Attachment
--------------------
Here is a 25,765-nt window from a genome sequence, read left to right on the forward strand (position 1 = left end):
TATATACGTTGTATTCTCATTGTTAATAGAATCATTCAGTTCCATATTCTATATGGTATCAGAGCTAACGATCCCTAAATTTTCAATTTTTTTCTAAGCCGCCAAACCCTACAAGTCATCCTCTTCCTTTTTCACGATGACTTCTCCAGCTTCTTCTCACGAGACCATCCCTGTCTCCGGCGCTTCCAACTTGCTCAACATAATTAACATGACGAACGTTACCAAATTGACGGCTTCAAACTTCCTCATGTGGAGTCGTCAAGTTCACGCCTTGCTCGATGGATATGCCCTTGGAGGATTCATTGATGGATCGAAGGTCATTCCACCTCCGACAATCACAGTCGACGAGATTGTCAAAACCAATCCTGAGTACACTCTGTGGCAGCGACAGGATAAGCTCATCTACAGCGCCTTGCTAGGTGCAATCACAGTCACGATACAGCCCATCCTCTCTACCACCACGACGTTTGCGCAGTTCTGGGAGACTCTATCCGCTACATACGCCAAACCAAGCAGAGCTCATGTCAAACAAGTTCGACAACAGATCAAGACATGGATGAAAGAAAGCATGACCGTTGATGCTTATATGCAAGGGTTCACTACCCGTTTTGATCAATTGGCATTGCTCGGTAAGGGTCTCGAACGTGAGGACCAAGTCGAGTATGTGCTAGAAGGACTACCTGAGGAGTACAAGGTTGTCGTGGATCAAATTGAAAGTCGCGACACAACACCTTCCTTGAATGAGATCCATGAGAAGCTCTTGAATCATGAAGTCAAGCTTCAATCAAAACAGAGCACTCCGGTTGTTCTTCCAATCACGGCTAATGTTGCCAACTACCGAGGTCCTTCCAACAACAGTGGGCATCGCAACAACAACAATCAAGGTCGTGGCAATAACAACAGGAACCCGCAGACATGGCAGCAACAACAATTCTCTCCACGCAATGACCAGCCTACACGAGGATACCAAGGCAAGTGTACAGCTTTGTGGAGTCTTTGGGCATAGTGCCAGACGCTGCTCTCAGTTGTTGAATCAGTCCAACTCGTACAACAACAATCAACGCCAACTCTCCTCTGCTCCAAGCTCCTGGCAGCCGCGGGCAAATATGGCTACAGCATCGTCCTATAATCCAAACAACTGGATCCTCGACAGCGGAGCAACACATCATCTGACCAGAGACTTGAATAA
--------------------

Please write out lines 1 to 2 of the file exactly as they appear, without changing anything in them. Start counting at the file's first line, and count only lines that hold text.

Here is a 25,765-nt window from a genome sequence, read left to right on the forward strand (position 1 = left end):
TATATACGTTGTATTCTCATTGTTAATAGAATCATTCAGTTCCATATTCTATATGGTATCAGAGCTAACGATCCCTAAATTTTCAATTTTTTTCTAAGCCGCCAAACCCTACAAGTCATCCTCTTCCTTTTTCACGATGACTTCTCCAGCTTCTTCTCACGAGACCATCCCTGTCTCCGGCGCTTCCAACTTGCTCAACATAATTAACATGACGAACGTTACCAAATTGACGGCTTCAAACTTCCTCATGTGGAGTCGTCAAGTTCACGCCTTGCTCGATGGATATGCCCTTGGAGGATTCATTGATGGATCGAAGGTCATTCCACCTCCGACAATCACAGTCGACGAGATTGTCAAAACCAATCCTGAGTACACTCTGTGGCAGCGACAGGATAAGCTCATCTACAGCGCCTTGCTAGGTGCAATCACAGTCACGATACAGCCCATCCTCTCTACCACCACGACGTTTGCGCAGTTCTGGGAGACTCTATCCGCTACATACGCCAAACCAAGCAGAGCTCATGTCAAACAAGTTCGACAACAGATCAAGACATGGATGAAAGAAAGCATGACCGTTGATGCTTATATGCAAGGGTTCACTACCCGTTTTGATCAATTGGCATTGCTCGGTAAGGGTCTCGAACGTGAGGACCAAGTCGAGTATGTGCTAGAAGGACTACCTGAGGAGTACAAGGTTGTCGTGGATCAAATTGAAAGTCGCGACACAACACCTTCCTTGAATGAGATCCATGAGAAGCTCTTGAATCATGAAGTCAAGCTTCAATCAAAACAGAGCACTCCGGTTGTTCTTCCAATCACGGCTAATGTTGCCAACTACCGAGGTCCTTCCAACAACAGTGGGCATCGCAACAACAACAATCAAGGTCGTGGCAATAACAACAGGAACCCGCAGACATGGCAGCAACAACAATTCTCTCCACGCAATGACCAGCCTACACGAGGATACCAAGGCAAGTGTACAGCTTTGTGGAGTCTTTGGGCATAGTGCCAGACGCTGCTCTCAGTTGTTGAATCAGTCCAACTCGTACAACAACAATCAACGCCAACTCTCCTCTGCTCCAAGCTCCTGGCAGCCGCGGGCAAATATGGCTACAGCATCGTCCTATAATCCAAACAACTGGATCCTCGACAGCGGAGCAACACATCATCTGACCAGAGACTTGAATAA